This Pope does not understand that. He is against women priests (we have always had women aalims), contraception and condoms (the Catholic Church's stance on that has directly contributed to increased HIV rates in Africa), priestly celibacy (while blaming sexual abuse of young boys by priests on gays), and divorce. It got involved in the Terry Schiavo case in the United States.

I will end by asking the Pope one question. You opposed a passive euthanasia for Terry Schiavo. Her husband cannot get a divorce in the eyes of the Church as the Catholic church also opposes divorce. And finally, you will not allow the husband a second wife as the Church is also pro-monogamy (a fact not supported by any Biblical verse). He cannot end her life, get divorced from her or marry another woman. So what do you want the husband to do? Thank God (yes) you do not control policy in our countries.

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4 comments:

AT said...

First of all, I am against this pope business. According to Christianity, you are not supposed to have a pope. Christianity says that everyone is equal and the lord loves you no matter who you are. However, the romans started so-called "primus inter pares", which means first among equal. Therefore, roman bishop became the FIRST among ALL EQUAL BISHOPS!!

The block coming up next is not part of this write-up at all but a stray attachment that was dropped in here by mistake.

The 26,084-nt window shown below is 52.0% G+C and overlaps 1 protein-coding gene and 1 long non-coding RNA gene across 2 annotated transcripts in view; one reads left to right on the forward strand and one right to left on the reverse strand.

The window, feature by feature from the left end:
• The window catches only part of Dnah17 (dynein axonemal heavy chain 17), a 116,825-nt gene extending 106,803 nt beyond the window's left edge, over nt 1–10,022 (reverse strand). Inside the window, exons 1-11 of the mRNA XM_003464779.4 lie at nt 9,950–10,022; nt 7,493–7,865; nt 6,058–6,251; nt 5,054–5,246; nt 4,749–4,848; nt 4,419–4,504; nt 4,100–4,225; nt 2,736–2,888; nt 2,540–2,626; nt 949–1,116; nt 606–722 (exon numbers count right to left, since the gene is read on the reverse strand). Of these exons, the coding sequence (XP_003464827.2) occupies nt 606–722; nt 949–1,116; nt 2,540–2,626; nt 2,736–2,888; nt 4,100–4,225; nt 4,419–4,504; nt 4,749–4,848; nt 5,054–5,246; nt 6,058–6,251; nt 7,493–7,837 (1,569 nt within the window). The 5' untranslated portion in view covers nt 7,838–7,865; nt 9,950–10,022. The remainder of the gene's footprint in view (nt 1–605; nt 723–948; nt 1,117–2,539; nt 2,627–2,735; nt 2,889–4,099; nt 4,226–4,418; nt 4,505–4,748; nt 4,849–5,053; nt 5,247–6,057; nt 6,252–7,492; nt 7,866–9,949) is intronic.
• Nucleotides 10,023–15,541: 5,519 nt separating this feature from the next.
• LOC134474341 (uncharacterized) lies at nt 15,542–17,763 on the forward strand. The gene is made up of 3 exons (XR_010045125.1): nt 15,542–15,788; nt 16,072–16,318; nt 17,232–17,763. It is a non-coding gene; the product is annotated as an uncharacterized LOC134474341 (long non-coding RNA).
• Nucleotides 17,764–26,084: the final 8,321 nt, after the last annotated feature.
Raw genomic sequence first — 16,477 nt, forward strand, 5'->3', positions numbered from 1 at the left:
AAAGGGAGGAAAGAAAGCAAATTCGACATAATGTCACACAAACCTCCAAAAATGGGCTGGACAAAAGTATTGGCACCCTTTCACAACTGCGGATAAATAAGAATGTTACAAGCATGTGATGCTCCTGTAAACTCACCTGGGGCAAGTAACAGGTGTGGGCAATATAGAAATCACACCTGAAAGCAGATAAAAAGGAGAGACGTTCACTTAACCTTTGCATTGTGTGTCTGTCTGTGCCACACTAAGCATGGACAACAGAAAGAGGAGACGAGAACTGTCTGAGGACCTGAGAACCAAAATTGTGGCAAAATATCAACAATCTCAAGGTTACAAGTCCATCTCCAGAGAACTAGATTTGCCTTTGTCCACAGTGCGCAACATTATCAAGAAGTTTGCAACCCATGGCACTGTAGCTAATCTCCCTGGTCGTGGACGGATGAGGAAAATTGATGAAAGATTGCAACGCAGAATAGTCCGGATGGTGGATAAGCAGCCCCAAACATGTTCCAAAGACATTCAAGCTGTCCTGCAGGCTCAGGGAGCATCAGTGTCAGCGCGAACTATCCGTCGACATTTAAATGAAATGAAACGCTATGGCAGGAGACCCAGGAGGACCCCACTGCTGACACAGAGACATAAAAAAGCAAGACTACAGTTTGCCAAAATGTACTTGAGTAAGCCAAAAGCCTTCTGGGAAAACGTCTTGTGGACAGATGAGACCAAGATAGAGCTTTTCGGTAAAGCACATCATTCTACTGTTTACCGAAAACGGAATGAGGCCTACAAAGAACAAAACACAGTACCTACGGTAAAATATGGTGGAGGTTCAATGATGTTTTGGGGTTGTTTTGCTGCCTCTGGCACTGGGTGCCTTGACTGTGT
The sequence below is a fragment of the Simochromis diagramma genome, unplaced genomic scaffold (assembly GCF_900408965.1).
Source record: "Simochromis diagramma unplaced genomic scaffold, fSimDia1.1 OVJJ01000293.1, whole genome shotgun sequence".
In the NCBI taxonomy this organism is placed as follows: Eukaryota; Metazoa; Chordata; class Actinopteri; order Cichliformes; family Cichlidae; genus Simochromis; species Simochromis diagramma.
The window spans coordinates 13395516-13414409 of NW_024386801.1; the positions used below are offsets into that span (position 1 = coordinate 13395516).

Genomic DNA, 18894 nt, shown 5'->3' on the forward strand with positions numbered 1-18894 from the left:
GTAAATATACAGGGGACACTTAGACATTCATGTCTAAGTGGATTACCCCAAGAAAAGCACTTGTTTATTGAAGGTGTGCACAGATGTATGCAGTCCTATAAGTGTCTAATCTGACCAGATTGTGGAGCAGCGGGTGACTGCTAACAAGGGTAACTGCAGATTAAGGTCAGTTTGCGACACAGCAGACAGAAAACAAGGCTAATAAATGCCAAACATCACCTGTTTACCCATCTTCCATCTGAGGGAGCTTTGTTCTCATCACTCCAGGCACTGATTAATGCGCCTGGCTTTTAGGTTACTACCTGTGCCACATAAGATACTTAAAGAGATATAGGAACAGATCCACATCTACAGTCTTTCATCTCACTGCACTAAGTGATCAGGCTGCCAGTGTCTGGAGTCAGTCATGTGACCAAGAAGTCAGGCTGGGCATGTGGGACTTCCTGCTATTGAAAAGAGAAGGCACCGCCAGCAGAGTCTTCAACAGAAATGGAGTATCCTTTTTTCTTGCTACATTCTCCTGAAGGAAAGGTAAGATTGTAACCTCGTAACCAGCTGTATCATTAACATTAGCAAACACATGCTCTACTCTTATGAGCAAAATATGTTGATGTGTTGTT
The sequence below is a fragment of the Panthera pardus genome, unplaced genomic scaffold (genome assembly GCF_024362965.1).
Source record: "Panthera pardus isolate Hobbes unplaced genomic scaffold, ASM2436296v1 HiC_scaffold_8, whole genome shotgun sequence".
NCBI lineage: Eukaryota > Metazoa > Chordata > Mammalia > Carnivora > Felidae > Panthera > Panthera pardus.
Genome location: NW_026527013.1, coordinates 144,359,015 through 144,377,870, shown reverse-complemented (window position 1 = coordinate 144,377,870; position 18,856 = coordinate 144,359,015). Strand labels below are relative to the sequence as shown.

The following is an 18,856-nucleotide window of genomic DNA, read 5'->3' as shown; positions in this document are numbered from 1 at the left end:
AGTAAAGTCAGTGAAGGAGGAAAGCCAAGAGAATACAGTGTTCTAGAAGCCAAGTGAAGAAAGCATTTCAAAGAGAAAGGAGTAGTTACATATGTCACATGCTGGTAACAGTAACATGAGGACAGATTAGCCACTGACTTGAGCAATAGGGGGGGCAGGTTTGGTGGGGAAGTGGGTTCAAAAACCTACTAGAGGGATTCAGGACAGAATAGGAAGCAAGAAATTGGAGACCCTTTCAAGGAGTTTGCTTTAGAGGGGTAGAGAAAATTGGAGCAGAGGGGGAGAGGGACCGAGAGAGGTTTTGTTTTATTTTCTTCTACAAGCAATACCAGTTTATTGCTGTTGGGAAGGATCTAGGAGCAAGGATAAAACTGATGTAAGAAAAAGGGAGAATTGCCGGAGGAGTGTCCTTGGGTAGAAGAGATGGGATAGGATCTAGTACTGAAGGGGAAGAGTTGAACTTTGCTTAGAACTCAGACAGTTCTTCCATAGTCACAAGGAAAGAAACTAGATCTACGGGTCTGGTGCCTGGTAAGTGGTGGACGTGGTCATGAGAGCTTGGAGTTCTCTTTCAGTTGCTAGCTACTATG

Yes, I became kind of sad to see Benedict XVI has been elected. He is an ultra conservative person and once worked with the Nazi. I believe religions encourage a progressive and dynamic society but I always wonder why religious people are sooooo conservative.

I am actually not a big fan of abortion when it is used as a birthcontrol method. Nevertheless, I think morality has to come from inside and it cannot be shoved down your throat as God gave us freewill. Therefore, the people have to realize by themselves what is wrong and what is correct! Therefore, we cannot ban abortion but let people decide if abortion is moral. My similar stand goes for adultery.

mezba said...